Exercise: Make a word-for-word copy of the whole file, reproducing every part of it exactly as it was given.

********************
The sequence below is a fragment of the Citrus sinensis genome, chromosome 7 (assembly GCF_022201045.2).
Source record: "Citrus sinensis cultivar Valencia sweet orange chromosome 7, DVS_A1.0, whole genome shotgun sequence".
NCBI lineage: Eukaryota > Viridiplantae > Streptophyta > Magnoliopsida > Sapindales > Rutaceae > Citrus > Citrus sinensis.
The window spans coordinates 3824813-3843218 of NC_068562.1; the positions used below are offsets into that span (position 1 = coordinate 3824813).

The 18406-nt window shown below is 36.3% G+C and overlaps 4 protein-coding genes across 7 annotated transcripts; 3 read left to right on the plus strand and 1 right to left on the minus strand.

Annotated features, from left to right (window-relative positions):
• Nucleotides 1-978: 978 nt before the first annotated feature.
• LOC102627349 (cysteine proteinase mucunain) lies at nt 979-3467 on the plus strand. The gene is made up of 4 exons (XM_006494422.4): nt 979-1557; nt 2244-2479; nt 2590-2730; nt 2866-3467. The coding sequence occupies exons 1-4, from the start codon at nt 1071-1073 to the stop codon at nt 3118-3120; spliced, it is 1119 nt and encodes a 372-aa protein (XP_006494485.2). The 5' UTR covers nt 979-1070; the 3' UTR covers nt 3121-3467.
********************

The sequence below is a fragment of the Citrus sinensis genome, chromosome 7 (assembly GCF_022201045.2).
Source record: "Citrus sinensis cultivar Valencia sweet orange chromosome 7, DVS_A1.0, whole genome shotgun sequence".
NCBI lineage: Eukaryota > Viridiplantae > Streptophyta > Magnoliopsida > Sapindales > Rutaceae > Citrus > Citrus sinensis.
The window spans coordinates 3824813-3843218 of NC_068562.1; the positions used below are offsets into that span (position 1 = coordinate 3824813).

The 18406-nt window shown below is 36.3% G+C and overlaps 4 protein-coding genes across 7 annotated transcripts; 3 read left to right on the plus strand and 1 right to left on the minus strand.

Annotated features, from left to right (window-relative positions):
• Nucleotides 1-978: 978 nt before the first annotated feature.
• LOC102627349 (cysteine proteinase mucunain) lies at nt 979-3467 on the plus strand. The gene is made up of 4 exons (XM_006494422.4): nt 979-1557; nt 2244-2479; nt 2590-2730; nt 2866-3467. The coding sequence occupies exons 1-4, from the start codon at nt 1071-1073 to the stop codon at nt 3118-3120; spliced, it is 1119 nt and encodes a 372-aa protein (XP_006494485.2). The 5' UTR covers nt 979-1070; the 3' UTR covers nt 3121-3467.